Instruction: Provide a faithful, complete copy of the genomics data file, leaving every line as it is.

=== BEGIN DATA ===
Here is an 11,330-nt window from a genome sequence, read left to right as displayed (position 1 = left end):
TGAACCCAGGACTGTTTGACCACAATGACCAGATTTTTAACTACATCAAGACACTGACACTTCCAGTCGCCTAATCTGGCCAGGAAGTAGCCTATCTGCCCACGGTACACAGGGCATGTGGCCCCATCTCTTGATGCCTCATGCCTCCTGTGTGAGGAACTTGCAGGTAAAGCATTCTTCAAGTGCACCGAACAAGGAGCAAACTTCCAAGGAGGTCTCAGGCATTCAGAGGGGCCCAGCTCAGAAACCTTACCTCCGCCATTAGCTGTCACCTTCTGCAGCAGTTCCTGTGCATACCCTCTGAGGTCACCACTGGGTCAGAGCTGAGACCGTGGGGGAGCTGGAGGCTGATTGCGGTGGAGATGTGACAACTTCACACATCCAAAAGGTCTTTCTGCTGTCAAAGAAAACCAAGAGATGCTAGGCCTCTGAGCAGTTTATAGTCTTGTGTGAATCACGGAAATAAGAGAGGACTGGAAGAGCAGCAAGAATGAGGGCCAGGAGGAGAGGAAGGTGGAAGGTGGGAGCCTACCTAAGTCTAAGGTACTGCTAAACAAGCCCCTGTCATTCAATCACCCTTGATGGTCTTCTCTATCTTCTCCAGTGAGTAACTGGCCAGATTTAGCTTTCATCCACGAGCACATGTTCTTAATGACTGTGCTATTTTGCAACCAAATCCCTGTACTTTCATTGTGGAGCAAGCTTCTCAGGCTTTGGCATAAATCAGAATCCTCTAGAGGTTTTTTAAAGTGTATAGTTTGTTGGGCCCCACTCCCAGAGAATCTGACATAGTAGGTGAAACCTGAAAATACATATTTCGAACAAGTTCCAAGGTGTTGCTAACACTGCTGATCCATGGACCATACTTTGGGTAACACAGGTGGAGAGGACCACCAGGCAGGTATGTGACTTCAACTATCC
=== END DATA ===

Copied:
Here is an 11,330-nt window from a genome sequence, read left to right as displayed (position 1 = left end):
TGAACCCAGGACTGTTTGACCACAATGACCAGATTTTTAACTACATCAAGACACTGACACTTCCAGTCGCCTAATCTGGCCAGGAAGTAGCCTATCTGCCCACGGTACACAGGGCATGTGGCCCCATCTCTTGATGCCTCATGCCTCCTGTGTGAGGAACTTGCAGGTAAAGCATTCTTCAAGTGCACCGAACAAGGAGCAAACTTCCAAGGAGGTCTCAGGCATTCAGAGGGGCCCAGCTCAGAAACCTTACCTCCGCCATTAGCTGTCACCTTCTGCAGCAGTTCCTGTGCATACCCTCTGAGGTCACCACTGGGTCAGAGCTGAGACCGTGGGGGAGCTGGAGGCTGATTGCGGTGGAGATGTGACAACTTCACACATCCAAAAGGTCTTTCTGCTGTCAAAGAAAACCAAGAGATGCTAGGCCTCTGAGCAGTTTATAGTCTTGTGTGAATCACGGAAATAAGAGAGGACTGGAAGAGCAGCAAGAATGAGGGCCAGGAGGAGAGGAAGGTGGAAGGTGGGAGCCTACCTAAGTCTAAGGTACTGCTAAACAAGCCCCTGTCATTCAATCACCCTTGATGGTCTTCTCTATCTTCTCCAGTGAGTAACTGGCCAGATTTAGCTTTCATCCACGAGCACATGTTCTTAATGACTGTGCTATTTTGCAACCAAATCCCTGTACTTTCATTGTGGAGCAAGCTTCTCAGGCTTTGGCATAAATCAGAATCCTCTAGAGGTTTTTTAAAGTGTATAGTTTGTTGGGCCCCACTCCCAGAGAATCTGACATAGTAGGTGAAACCTGAAAATACATATTTCGAACAAGTTCCAAGGTGTTGCTAACACTGCTGATCCATGGACCATACTTTGGGTAACACAGGTGGAGAGGACCACCAGGCAGGTATGTGACTTCAACTATCC